Typically, the production of fuel-grade chemicals, such as butanol, from biomass fermentation processes involves low-yield batch processes and high energy costs. Now, researchers from Imperial College London (ICL; www.imperial.ac.uk), in partnership with bp plc (London; www.bp.com), have demonstrated a new membrane-based extraction process for biofuels that helps overcome these hurdles, reportedly boasting a 25% reduction in energy use and a tenfold increase in production yield. In typical biomass fermentation processes, the produced butanol contains water that must be removed, either through heterogeneous distillation (requiring an energy-intensive phase change) or batch liquid-liquid extraction, explains Ji Hoon Kim, ICL researcher and co-author of the study. “Our new membrane-extraction process can extract the produced biofuel from a fermentation broth using an extractant with a high partition coefficient, providing high recovery rates through a membrane without requiring phase change,” adds Kim. Since the extractant — an organic solvent based on 2-ethyl-1-hexanol — has around half the heat capacity of water and a higher boiling point than butanol, it does not require evaporating any water or extractant, meaning that the separation process requires significantly less energy. The ultra-thin-film composite membrane is highly selective for butanol, blocking the transport of water and extractant. Due to the extractant’s fast recovery rate and high recovery capacity, the volume ratio of extractant to fermentation broth required to operate the system is very small, avoiding potential toxicity issues with the fermentation microorganisms.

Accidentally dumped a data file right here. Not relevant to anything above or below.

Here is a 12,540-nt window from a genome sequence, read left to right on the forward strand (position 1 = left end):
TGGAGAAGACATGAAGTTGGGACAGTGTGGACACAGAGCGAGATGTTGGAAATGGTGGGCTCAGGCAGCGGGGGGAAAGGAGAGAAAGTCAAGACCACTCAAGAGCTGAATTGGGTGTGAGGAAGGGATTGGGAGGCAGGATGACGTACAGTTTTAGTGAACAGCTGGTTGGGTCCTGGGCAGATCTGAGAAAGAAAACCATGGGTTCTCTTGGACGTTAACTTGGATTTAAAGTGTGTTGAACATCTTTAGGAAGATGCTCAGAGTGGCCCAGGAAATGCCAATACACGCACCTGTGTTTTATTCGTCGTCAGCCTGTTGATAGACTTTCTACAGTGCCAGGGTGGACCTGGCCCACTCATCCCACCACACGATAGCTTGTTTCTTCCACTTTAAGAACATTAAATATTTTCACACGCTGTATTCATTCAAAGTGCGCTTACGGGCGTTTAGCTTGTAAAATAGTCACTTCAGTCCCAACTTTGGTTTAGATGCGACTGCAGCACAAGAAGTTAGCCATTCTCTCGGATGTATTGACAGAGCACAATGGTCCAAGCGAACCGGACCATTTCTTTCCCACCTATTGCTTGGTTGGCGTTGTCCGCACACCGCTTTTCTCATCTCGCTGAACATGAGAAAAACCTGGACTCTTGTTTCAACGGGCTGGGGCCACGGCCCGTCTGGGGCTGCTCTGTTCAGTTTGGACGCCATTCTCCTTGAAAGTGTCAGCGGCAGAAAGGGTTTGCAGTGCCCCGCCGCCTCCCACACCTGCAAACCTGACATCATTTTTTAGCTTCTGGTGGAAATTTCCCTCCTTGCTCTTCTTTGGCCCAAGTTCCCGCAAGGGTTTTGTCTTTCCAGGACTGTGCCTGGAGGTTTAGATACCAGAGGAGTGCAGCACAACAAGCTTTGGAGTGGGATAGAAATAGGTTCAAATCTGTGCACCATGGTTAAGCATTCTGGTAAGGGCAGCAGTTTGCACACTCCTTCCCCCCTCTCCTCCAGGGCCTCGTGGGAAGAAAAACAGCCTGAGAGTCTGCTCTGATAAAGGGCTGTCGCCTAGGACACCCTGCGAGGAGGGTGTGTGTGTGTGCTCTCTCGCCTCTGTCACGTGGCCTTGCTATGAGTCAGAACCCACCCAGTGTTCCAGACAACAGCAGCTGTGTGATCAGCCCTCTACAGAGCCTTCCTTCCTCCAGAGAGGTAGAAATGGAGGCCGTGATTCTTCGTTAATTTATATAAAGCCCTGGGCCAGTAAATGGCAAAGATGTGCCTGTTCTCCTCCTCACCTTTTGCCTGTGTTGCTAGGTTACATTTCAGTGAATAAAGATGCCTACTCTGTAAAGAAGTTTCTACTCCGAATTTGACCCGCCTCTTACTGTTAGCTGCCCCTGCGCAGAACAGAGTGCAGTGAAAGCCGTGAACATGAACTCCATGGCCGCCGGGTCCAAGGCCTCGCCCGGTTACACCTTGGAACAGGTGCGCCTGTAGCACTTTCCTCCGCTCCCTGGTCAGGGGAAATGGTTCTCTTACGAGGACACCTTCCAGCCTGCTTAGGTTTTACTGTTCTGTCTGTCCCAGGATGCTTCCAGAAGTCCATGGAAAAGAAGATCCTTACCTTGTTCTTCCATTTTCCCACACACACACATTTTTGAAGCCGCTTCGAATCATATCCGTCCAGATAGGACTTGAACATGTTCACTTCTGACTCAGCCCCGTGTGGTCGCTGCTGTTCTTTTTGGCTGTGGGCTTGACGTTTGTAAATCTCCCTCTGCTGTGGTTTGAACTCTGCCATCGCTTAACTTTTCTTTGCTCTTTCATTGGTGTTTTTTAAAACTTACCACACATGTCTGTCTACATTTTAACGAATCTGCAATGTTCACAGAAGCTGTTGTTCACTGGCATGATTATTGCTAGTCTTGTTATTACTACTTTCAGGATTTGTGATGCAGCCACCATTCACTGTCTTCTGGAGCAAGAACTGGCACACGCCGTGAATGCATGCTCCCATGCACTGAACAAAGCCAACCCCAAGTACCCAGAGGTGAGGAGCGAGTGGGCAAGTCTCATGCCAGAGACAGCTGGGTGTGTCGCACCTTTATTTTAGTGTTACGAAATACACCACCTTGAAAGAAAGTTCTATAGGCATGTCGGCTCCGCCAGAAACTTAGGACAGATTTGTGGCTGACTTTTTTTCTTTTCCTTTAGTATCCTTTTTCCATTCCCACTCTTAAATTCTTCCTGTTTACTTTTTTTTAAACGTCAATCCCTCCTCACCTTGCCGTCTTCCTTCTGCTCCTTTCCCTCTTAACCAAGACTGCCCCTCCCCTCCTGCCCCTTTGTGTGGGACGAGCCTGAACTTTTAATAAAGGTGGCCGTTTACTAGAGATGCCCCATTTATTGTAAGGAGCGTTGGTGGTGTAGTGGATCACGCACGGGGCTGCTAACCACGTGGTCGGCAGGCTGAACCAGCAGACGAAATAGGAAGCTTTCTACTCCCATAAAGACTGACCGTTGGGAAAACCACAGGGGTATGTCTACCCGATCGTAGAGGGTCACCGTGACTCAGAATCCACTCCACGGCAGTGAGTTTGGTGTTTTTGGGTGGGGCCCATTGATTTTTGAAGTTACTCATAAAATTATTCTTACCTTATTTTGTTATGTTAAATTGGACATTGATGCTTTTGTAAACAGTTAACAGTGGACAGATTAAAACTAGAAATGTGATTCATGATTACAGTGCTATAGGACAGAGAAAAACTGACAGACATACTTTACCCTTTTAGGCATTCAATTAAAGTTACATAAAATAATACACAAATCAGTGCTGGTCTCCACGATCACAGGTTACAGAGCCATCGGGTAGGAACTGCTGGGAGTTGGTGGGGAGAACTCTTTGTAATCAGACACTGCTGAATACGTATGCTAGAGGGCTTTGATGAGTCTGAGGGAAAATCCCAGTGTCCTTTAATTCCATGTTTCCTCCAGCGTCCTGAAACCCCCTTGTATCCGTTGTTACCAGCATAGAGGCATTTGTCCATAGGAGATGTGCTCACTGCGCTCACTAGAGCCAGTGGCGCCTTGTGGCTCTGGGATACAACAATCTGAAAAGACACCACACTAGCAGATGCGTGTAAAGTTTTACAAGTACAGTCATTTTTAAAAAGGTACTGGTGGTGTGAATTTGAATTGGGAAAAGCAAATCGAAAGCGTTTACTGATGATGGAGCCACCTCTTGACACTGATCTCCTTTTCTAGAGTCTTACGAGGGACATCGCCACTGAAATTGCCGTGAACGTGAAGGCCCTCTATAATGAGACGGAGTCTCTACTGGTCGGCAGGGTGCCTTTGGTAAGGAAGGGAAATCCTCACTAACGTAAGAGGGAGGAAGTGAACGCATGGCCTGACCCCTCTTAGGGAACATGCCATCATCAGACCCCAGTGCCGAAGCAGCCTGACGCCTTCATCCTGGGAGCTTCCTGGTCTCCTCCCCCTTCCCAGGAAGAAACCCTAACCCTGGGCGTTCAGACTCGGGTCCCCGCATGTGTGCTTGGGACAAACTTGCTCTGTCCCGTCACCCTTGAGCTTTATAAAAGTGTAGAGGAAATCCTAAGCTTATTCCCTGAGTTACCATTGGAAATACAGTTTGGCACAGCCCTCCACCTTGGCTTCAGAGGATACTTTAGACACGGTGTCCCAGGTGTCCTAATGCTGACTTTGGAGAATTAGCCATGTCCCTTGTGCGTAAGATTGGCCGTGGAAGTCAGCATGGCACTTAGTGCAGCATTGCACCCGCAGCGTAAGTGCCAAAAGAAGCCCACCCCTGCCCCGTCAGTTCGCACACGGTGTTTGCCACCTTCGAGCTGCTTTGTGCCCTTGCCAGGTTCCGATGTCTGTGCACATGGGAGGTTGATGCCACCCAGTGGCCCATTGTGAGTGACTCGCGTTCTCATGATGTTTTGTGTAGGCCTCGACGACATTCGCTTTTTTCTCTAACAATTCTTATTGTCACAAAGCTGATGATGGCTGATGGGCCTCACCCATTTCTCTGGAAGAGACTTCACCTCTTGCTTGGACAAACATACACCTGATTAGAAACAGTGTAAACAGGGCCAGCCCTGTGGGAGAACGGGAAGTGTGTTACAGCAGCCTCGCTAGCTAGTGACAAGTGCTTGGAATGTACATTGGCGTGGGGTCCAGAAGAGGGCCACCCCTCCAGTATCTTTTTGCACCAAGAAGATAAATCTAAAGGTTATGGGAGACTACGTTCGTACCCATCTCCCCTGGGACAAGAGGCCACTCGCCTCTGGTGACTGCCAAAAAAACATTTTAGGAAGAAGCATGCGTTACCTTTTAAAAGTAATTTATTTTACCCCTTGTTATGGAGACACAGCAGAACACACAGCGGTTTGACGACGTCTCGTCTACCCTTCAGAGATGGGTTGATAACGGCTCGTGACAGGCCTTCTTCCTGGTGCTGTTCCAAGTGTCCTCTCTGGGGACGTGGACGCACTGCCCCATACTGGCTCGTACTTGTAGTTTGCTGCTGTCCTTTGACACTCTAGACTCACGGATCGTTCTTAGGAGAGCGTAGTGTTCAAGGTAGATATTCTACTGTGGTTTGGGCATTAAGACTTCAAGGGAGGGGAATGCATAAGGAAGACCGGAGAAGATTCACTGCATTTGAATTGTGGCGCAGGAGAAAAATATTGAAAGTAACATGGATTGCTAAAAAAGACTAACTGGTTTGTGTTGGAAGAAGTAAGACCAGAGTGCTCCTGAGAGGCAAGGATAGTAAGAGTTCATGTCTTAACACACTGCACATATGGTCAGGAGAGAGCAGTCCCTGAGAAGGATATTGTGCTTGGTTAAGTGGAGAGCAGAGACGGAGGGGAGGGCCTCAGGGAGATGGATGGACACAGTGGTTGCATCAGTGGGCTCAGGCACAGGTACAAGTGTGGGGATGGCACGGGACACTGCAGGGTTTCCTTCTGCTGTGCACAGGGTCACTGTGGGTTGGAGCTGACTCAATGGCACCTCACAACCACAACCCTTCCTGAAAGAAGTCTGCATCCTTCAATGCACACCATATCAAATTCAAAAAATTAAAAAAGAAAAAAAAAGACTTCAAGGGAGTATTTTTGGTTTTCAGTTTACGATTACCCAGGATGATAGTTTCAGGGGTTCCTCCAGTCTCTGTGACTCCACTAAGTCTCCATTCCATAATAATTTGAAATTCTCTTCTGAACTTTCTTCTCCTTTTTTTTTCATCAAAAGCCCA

Furthermore, since the membrane quickly extracts the butanol from water into the organic solvent, the butanol level in the fermentor is kept low, and microbes can remain more active, increasing productivity and enabling more streamlined, continuous operation, adds Andrew Livingston, ICL professor of chemical engineering and lead author on the project. The membrane extraction process has been demonstrated in the laboratory using a 2-L reactor, and Livingston says that the team is now looking at scaling up membrane production and investigating the effects of biofouling on the system.